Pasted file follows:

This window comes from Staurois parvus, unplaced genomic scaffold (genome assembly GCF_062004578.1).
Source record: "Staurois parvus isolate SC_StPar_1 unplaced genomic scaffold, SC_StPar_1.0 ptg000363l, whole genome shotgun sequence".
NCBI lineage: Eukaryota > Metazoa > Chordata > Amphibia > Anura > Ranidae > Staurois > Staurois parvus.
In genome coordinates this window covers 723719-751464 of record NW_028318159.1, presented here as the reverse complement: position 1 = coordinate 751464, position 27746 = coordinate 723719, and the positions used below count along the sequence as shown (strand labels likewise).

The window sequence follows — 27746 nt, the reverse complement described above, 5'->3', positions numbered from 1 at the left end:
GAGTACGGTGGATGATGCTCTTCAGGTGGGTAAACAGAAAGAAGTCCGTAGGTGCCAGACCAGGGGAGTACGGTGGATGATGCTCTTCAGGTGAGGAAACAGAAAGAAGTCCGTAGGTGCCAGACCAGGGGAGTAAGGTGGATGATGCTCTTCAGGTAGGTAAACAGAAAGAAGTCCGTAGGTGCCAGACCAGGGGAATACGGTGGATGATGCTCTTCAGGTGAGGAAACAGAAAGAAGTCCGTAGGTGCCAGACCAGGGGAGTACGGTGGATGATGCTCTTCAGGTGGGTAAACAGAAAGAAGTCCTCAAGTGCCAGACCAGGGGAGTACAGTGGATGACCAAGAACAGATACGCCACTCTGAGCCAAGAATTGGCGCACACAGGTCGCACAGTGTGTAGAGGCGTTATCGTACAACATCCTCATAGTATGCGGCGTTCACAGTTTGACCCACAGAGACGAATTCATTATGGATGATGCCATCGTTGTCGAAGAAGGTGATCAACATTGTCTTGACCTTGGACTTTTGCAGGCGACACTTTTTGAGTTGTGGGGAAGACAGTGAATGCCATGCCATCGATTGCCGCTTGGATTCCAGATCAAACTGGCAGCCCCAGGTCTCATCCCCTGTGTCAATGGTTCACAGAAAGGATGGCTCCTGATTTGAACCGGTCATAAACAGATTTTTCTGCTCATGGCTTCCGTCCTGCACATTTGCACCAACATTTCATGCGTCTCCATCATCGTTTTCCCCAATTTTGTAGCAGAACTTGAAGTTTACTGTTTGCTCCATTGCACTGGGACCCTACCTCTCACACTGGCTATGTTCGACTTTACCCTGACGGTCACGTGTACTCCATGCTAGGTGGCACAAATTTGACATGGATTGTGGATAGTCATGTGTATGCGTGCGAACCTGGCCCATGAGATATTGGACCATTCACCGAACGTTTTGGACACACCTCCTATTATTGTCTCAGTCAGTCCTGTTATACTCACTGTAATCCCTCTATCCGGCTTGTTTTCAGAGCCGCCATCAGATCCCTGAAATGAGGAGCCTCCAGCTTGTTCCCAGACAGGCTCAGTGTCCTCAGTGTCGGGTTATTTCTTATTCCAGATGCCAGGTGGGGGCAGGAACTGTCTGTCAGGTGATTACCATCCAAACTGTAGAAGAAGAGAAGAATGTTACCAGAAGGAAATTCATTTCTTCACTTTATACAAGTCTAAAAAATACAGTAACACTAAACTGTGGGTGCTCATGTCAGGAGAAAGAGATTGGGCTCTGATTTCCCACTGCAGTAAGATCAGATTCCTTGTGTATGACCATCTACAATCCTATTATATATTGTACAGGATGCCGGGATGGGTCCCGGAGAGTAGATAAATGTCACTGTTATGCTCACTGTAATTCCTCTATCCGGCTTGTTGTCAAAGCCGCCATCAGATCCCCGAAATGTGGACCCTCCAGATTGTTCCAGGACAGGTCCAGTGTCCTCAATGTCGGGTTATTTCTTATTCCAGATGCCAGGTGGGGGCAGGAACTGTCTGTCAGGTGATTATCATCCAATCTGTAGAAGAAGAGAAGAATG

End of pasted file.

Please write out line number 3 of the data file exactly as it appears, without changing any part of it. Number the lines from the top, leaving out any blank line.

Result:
NCBI lineage: Eukaryota > Metazoa > Chordata > Amphibia > Anura > Ranidae > Staurois > Staurois parvus.